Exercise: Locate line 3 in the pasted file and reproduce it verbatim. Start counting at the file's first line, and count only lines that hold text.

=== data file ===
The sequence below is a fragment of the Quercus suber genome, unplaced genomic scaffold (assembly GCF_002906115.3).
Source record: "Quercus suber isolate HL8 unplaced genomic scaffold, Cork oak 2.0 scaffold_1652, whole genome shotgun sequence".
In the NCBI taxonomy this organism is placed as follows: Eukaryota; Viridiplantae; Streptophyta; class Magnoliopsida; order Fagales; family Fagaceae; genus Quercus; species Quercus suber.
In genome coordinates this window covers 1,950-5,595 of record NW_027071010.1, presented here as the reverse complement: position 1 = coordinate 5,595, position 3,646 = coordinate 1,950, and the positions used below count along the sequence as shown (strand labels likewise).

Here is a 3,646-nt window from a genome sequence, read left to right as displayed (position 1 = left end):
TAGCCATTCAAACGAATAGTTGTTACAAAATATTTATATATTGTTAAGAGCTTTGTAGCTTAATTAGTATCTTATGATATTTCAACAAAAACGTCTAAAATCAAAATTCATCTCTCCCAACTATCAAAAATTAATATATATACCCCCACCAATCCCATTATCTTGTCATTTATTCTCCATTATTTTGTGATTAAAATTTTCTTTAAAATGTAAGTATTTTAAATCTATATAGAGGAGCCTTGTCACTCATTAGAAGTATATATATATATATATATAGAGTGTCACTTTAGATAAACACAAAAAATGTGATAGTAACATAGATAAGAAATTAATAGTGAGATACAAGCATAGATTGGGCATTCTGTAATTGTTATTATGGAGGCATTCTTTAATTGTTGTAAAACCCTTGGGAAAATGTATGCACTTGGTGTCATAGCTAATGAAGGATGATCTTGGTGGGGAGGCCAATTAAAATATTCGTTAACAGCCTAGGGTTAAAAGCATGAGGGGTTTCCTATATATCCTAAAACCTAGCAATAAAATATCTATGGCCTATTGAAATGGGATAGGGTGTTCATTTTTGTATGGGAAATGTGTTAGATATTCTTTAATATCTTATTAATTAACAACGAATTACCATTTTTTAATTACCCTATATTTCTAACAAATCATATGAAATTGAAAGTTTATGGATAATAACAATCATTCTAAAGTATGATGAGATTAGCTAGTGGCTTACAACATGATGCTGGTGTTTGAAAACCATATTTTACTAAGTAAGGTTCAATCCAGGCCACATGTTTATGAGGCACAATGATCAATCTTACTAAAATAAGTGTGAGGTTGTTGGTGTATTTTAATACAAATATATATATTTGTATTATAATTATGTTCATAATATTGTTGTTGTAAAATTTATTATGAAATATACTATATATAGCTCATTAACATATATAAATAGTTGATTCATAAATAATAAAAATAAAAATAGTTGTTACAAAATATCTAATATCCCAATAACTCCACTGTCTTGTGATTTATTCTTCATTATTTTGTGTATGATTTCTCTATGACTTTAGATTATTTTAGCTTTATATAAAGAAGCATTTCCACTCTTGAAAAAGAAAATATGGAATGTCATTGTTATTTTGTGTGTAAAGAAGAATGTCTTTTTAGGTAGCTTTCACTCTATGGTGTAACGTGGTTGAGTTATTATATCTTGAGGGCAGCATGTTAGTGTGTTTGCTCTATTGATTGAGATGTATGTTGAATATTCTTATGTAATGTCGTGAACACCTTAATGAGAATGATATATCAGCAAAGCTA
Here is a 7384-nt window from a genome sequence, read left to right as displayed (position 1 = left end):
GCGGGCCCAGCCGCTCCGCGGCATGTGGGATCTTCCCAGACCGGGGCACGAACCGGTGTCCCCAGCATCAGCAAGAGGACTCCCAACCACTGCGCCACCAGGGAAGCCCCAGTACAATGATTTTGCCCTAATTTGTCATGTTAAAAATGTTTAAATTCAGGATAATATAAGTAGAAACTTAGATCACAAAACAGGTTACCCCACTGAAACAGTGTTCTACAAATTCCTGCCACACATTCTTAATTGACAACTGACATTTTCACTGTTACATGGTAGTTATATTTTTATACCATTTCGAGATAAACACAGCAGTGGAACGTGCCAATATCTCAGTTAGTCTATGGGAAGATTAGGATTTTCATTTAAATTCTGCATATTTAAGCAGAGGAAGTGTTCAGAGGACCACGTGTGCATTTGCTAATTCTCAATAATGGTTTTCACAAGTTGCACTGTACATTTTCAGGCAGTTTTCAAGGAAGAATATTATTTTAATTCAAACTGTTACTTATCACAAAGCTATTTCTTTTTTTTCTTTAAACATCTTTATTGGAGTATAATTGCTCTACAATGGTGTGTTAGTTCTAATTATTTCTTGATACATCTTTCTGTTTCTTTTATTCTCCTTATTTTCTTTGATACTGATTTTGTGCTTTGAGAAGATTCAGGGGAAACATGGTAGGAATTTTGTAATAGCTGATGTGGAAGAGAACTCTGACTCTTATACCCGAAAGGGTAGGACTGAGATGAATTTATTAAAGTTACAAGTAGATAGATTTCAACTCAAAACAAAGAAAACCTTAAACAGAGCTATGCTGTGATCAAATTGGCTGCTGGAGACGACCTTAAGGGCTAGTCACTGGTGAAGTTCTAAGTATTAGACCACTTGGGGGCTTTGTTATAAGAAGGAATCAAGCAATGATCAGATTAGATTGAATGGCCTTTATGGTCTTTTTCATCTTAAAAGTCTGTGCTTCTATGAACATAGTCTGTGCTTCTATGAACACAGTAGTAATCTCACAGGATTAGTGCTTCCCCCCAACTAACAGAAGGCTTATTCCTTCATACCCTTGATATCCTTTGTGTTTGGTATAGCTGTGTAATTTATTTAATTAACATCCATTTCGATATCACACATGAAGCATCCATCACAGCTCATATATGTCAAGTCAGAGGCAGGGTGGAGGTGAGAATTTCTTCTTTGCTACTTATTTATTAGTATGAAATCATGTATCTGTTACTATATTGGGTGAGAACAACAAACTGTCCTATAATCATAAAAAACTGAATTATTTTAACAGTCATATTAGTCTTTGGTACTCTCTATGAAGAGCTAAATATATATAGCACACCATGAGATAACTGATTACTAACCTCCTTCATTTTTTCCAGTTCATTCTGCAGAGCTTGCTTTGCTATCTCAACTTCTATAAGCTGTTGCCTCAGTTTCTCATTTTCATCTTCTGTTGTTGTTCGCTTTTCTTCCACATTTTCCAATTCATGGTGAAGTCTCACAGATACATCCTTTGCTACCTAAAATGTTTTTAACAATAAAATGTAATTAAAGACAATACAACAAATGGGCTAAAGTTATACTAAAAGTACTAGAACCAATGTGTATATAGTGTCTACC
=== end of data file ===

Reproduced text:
In the NCBI taxonomy this organism is placed as follows: Eukaryota; Viridiplantae; Streptophyta; class Magnoliopsida; order Fagales; family Fagaceae; genus Quercus; species Quercus suber.